School and government performance on religious education failing record number of students, says landmark data review
Neglecting RE leaves ‘gaping hole in the school curriculum’, says Father of the House Sir…
In my last blog post, I said I believed RE had turned a corner, but there was much work still to do. The RE Council is in good heart, and the work continues, as the examples below illustrate:
Full details of all these can be found in our newsletters and on the website. The AGM of the Council takes places in Cardiff on 7 May, and our Welsh member bodies in arranging this have given us every help and cooperation. There will be an address from the Welsh Minister of Education. One of the issues we want to explore this year is how far the RE bodies in our various UK countries can cooperate with each other.
Times for RE are still tough, however, despite the immense activity and commitment of the REC officers, staff and member bodies. I fear that our battle to save the RE PGCE bursaries for 2014-5 may have been lost. I have not yet had confirmation of this from Mrs Truss, to whom I have written again, but I find my usual optimism is lacking at present.
Whilst we can see our way through this financial year, we have an urgent need to ensure our funding for 2014-5. Here, my optimism remains high – the Board is recommending a new subscription system to the AGM in Cardiff in May which should produce a higher income to help cover more of our core costs. I find that a number of organisations are realising how significant the work of the RE Council has become and am hopeful that some of them will be willing to help fund the work of the RE Council at a higher level next year.
Talking of working together, there has been a widespread and genuine welcome to the RE Review report published last October. A small number of people, however, have voiced criticism of both the process and the outcome of the Review – for example, the reference to worldviews, especially humanism, in the national Curriculum Framework for RE. The RE Council welcomes positive criticism when it is based on genuine knowledge and understanding. When this is not the case with all our critics then we try to correct any false impressions. Should you come across such criticism please be assured it is from a small and unrepresentative minority (though some have parliamentary connections which tends to exaggerate the significance of their criticism). The Catholic Education Service, the Church of England Board of Education and the Muslim Council of Britain, to mention but a few of our member bodies, remain firmly behind the Review. It is important to remember that the Review was an RE Council project, not funded by government, which could not possibly command the total agreement of all members of our member bodies. It is the outcome of as consultative a process as our funding allowed, and authorised by the RE Council Board. The Review lays the foundation for further work by the RE Council working in partnership with the Department for Education, who have also welcomed the Review, and with member bodies and others. Arguing well into 2014 about something that is now over and complete seems counter-productive and is potentially damaging to RE.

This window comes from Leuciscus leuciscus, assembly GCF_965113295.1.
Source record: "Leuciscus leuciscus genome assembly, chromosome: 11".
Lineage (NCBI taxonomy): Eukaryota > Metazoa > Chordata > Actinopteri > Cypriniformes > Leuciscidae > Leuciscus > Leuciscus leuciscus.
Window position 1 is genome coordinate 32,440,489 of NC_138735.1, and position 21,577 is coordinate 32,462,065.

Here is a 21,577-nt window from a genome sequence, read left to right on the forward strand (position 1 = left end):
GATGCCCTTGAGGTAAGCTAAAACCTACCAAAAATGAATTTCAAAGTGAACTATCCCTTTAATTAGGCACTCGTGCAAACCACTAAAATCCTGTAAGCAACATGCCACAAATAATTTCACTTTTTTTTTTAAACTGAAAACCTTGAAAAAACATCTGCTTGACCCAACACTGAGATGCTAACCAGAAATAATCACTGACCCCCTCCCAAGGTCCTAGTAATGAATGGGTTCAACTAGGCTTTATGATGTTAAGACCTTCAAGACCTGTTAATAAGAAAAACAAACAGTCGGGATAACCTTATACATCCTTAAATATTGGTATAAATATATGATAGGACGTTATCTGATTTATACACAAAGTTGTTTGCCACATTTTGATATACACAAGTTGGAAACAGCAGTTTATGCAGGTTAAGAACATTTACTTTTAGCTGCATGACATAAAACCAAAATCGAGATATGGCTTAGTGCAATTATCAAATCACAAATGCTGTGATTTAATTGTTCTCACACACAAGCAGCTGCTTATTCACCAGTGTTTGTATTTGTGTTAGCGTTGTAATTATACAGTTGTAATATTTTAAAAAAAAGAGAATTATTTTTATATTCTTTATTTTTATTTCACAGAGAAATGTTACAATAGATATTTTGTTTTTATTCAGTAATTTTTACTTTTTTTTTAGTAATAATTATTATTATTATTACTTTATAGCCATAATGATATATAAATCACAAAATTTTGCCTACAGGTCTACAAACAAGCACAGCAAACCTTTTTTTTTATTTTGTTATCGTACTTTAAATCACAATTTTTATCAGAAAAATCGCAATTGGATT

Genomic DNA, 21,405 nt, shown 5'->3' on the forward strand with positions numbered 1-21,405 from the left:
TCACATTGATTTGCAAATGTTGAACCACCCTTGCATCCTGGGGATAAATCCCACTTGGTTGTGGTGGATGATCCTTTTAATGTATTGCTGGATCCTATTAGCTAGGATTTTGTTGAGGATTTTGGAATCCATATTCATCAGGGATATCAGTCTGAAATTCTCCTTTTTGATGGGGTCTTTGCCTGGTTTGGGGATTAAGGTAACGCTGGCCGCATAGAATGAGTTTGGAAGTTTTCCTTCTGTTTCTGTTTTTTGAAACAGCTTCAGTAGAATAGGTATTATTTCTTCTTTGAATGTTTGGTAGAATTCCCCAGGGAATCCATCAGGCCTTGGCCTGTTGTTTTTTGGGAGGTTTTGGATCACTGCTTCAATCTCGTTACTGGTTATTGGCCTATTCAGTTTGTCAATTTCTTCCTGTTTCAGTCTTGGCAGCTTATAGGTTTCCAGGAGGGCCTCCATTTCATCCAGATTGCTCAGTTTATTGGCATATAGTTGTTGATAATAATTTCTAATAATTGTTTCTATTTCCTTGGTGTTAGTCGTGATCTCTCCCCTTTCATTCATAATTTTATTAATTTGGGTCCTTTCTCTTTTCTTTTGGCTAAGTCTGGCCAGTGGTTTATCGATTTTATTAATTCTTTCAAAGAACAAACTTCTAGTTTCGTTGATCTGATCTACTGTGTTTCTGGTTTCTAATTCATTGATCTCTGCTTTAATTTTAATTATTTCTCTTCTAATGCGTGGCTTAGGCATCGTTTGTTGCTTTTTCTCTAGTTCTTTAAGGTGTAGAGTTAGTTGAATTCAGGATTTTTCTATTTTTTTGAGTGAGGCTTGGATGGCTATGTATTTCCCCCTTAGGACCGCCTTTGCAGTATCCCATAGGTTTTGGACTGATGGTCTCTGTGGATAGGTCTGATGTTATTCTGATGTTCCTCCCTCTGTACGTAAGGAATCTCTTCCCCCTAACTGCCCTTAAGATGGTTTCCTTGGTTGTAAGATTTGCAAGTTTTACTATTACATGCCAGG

I end on a note I have used many times before – it is vital that all those who want to see good quality RE for all our young people in all our schools work together and remain united. RE has enough problems without those who champion it publicly criticising each other. I therefore invite all our critics to join us at the RE Council and work with us in improving RE for the sake of all our children and our society. Are they up for this?